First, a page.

Sporadic twilights darkened Shatner’s World, and not just those of that zone, which he twice visited. There was quite a bit of talk, occasionally maudlin, about death — of his father’s passing (touching), of Steve Jobs’s closing moments (strange), of the debate over the moment (“Oh my”) when Captain Kirk met his end, an event that Shatner had fretted was not going to be treated with the seriousness it deserved.
Shatner has grown protective of the captain he once played. The resentment he once felt for the spaceman who eclipsed the Shakespearean (we were told about his last-minute Henry V) has vanished. It is as Kirk that Shatner will be remembered, and he has come to be proud of that. Naturally the show starts with him walking onto the stage to the cheesy cosmic woo-woo of the Star Trek theme. It’s Kirk’s soundtrack and his too. Then there was the moment when he was standing beneath an image of his much younger self — prime Kirk, immortal — projected onto an enormous circular screen with a hint of some strange new world about it. And yes, yes, to see that was something. A projection of Shatner as a young, half-naked barbarian in a Broadway Tamburlaine the Great was rather less so, and (if I remember correctly) a shot of Jeff Flake from Barbary Coast (oh, look it up) was even more less so, but all these Shatners — and there were plenty to choose from — were reminders that this actor still wants us to know that he contains multitudes.
But back to Shatnersworld.com for a mission statement and eccentric typography: “I haven’t saved the universe countless times (or even once), but a part of me is Captain Kirk. I’m not a hard-bitten, L.A. cop, but a part of me is T. J. Hooker. I’m not an addled (well, maybe), high-powered attorney, but a part of me is Denny Crane. I’ve had many other roles, on-screen and off . . . Husband, father, friend. Horseman, Singer, Philanthropist, NEGOTIATOR. All of the parts contribute to the whole, AND IT MAKES FOR ONE HELL OF A STORY!”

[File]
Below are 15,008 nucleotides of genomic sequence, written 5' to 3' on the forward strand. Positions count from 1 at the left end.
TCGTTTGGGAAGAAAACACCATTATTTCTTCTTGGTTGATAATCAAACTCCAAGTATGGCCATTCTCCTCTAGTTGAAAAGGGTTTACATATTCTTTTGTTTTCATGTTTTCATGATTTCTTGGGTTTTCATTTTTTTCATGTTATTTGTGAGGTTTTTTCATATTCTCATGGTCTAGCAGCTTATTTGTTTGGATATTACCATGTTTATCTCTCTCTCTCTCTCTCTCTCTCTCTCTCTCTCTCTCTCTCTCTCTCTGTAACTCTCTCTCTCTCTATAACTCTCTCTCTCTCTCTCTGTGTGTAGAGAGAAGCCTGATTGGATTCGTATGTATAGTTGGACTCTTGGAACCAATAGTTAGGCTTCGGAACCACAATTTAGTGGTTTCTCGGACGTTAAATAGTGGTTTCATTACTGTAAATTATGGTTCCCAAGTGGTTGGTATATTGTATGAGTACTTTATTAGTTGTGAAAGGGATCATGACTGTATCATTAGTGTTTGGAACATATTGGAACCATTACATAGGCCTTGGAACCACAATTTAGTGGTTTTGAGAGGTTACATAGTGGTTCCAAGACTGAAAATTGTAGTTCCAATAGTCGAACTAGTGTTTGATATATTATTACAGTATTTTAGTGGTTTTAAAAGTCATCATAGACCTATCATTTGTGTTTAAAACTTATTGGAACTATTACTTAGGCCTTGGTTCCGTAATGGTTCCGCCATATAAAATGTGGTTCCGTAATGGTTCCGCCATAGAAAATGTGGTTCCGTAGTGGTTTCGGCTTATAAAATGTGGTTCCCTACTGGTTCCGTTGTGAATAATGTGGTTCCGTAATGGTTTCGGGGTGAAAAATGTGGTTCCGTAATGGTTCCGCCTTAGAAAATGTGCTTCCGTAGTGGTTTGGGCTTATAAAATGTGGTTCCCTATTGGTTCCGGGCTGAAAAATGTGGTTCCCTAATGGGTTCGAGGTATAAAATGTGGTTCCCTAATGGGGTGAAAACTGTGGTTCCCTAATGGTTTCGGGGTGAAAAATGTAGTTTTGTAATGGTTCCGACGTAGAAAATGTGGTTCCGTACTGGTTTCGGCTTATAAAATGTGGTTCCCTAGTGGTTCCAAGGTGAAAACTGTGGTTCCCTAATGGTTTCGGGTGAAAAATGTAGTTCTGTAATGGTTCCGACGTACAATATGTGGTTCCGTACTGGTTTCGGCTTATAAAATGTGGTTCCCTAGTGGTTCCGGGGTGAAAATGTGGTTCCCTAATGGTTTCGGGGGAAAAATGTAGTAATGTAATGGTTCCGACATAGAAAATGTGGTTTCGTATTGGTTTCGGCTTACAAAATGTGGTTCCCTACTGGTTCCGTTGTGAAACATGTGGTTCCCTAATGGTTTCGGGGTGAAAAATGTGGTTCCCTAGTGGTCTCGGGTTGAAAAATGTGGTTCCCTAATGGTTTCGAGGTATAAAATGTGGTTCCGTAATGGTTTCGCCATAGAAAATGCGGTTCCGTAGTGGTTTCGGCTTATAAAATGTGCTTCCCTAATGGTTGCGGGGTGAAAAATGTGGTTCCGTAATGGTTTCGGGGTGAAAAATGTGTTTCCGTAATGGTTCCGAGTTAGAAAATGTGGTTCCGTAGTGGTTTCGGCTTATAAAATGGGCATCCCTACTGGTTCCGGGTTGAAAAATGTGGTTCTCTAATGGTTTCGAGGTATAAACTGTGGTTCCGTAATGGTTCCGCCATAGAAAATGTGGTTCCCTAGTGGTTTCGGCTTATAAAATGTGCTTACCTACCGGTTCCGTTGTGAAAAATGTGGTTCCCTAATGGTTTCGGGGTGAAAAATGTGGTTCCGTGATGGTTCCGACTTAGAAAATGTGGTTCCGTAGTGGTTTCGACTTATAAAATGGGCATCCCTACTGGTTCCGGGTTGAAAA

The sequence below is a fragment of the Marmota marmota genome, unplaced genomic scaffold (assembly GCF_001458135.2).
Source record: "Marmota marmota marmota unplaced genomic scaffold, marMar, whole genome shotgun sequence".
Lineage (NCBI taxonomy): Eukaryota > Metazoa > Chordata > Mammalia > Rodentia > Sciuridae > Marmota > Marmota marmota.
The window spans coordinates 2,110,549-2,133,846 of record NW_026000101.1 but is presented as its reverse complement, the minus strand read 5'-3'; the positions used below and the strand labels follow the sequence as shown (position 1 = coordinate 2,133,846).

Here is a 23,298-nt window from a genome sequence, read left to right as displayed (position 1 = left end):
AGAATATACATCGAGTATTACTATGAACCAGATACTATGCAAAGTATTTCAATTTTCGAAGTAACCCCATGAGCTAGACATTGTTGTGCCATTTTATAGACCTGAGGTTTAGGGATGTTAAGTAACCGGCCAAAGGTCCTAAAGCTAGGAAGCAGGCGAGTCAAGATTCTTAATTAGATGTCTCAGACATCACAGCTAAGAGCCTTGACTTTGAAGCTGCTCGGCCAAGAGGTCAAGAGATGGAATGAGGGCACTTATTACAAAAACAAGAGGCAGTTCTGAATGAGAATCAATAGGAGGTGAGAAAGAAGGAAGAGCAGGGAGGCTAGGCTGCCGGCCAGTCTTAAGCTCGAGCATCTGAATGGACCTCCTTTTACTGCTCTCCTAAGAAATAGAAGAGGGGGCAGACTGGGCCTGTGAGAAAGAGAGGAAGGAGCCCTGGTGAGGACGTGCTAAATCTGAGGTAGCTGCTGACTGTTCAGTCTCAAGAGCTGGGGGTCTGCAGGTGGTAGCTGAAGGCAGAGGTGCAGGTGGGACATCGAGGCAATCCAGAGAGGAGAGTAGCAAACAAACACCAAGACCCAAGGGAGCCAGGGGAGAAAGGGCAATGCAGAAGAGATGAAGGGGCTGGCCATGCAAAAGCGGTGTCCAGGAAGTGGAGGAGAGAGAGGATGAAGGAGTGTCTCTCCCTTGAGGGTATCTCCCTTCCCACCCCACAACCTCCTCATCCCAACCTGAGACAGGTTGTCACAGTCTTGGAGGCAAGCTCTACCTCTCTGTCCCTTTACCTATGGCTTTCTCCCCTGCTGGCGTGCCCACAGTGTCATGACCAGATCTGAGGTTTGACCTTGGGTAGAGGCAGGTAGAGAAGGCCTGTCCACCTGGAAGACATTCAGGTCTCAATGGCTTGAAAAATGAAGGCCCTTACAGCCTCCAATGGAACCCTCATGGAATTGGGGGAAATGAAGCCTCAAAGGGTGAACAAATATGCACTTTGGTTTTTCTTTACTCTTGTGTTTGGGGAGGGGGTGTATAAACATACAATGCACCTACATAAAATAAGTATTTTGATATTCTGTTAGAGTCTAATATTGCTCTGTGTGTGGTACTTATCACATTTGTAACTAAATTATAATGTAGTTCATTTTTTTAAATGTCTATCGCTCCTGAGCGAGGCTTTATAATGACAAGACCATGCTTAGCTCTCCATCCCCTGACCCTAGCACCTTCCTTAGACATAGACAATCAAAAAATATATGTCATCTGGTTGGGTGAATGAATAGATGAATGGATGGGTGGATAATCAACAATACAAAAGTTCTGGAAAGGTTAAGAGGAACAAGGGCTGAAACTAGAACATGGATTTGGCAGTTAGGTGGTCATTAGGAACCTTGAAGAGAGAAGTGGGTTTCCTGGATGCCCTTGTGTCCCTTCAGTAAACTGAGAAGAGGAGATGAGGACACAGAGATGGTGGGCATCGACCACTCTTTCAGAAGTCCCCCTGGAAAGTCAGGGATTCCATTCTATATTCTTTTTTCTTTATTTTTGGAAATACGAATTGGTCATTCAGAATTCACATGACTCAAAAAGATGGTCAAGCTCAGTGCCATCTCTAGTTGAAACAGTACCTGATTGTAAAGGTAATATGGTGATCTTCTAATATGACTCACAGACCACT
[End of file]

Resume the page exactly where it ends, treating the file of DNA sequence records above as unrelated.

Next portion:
Maybe, but, as entertaining as Shatner tried to make it, it was not the story that many in the audience had come to hear. What they were craving (well, I know I was) was the old campfire tales, and a curated trip back to the yesterdays we had all, one way or another, shared with a starship. They were hoping for Nimoy gossip, Scotty dish, and the frequently told untold truth about Gene Roddenberry. But if their — our — wishes had been fulfilled, Shatner’s World would have been spinning through a very well-traveled orbit indeed, that of the Star Trek convention circuit, more suited to some Sheraton somewhere in nowhere than to Broadway. The tickets would have sold, nonetheless. The fans are like that.
Like Star Trek in all its incarnations, they just keep coming back. And so does Shatner. The man who once would rather have no longer been Kirk now most definitely still is. To have devoted more of his one-man show to exploring his own long relationship with Kirk would not exactly have been to go where, well, you know, but it would have added meat to the meta. Instead we had to make do with an anecdote or two that only hinted at the strangeness of a life dominated by a collective fantasy that would not go away.
Shatner concluded with a song, “Real,” from Has Been, the album with a characteristically canny, self-mocking title that he released a few years back, just one of a series of recordings that have fed off the notoriety of earlier musical catastrophes. No, he cannot carry a tune, but Shatner, self-congratulatory, self-mocking, unstoppable, is not the type to let a technicality like that hold him back, so he sort of sang, sort of seriously:
And while there’s a part of me in that guy you’ve seen
Up there on that screen, I am so much more.
And I wish I knew the things you think I do.
I would change this world for sure.
But I eat and sleep and breathe and bleed and feel.
Sorry to disappoint you, but I’m real.
— Andrew Stuttaford is a contributing editor of National Review Online.